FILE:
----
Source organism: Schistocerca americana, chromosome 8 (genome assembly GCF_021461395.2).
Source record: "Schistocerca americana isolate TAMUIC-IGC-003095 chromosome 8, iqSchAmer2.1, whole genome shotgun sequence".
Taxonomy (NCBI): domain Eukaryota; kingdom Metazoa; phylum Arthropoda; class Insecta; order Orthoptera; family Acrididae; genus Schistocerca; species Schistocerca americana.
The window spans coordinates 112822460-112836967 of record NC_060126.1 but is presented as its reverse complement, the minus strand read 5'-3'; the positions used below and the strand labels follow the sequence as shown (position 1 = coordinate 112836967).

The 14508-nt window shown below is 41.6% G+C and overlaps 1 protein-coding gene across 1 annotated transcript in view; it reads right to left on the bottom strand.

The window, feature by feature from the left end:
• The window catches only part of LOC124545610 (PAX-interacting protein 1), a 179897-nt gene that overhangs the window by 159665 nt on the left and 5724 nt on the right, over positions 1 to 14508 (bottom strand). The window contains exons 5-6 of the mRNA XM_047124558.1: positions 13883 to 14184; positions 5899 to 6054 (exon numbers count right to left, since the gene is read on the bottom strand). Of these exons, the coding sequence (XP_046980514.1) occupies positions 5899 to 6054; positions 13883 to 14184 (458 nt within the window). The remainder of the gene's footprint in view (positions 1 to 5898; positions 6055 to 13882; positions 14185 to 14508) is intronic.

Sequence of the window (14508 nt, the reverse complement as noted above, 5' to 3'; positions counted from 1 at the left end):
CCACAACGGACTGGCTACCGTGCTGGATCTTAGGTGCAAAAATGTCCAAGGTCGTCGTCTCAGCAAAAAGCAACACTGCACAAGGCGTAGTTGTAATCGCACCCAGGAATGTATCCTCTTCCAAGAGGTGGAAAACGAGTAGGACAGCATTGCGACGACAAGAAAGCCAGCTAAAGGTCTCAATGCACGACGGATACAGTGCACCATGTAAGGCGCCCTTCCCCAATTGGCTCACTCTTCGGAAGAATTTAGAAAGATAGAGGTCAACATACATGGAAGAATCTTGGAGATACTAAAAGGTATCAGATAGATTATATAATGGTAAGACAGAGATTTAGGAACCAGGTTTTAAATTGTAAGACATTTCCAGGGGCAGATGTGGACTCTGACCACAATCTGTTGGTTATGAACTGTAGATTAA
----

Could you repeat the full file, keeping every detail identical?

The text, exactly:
Source organism: Schistocerca americana, chromosome 8 (genome assembly GCF_021461395.2).
Source record: "Schistocerca americana isolate TAMUIC-IGC-003095 chromosome 8, iqSchAmer2.1, whole genome shotgun sequence".
Taxonomy (NCBI): domain Eukaryota; kingdom Metazoa; phylum Arthropoda; class Insecta; order Orthoptera; family Acrididae; genus Schistocerca; species Schistocerca americana.
The window spans coordinates 112822460-112836967 of record NC_060126.1 but is presented as its reverse complement, the minus strand read 5'-3'; the positions used below and the strand labels follow the sequence as shown (position 1 = coordinate 112836967).

The 14508-nt window shown below is 41.6% G+C and overlaps 1 protein-coding gene across 1 annotated transcript in view; it reads right to left on the bottom strand.

The window, feature by feature from the left end:
• The window catches only part of LOC124545610 (PAX-interacting protein 1), a 179897-nt gene that overhangs the window by 159665 nt on the left and 5724 nt on the right, over positions 1 to 14508 (bottom strand). The window contains exons 5-6 of the mRNA XM_047124558.1: positions 13883 to 14184; positions 5899 to 6054 (exon numbers count right to left, since the gene is read on the bottom strand). Of these exons, the coding sequence (XP_046980514.1) occupies positions 5899 to 6054; positions 13883 to 14184 (458 nt within the window). The remainder of the gene's footprint in view (positions 1 to 5898; positions 6055 to 13882; positions 14185 to 14508) is intronic.

Sequence of the window (14508 nt, the reverse complement as noted above, 5' to 3'; positions counted from 1 at the left end):
CCACAACGGACTGGCTACCGTGCTGGATCTTAGGTGCAAAAATGTCCAAGGTCGTCGTCTCAGCAAAAAGCAACACTGCACAAGGCGTAGTTGTAATCGCACCCAGGAATGTATCCTCTTCCAAGAGGTGGAAAACGAGTAGGACAGCATTGCGACGACAAGAAAGCCAGCTAAAGGTCTCAATGCACGACGGATACAGTGCACCATGTAAGGCGCCCTTCCCCAATTGGCTCACTCTTCGGAAGAATTTAGAAAGATAGAGGTCAACATACATGGAAGAATCTTGGAGATACTAAAAGGTATCAGATAGATTATATAATGGTAAGACAGAGATTTAGGAACCAGGTTTTAAATTGTAAGACATTTCCAGGGGCAGATGTGGACTCTGACCACAATCTGTTGGTTATGAACTGTAGATTAA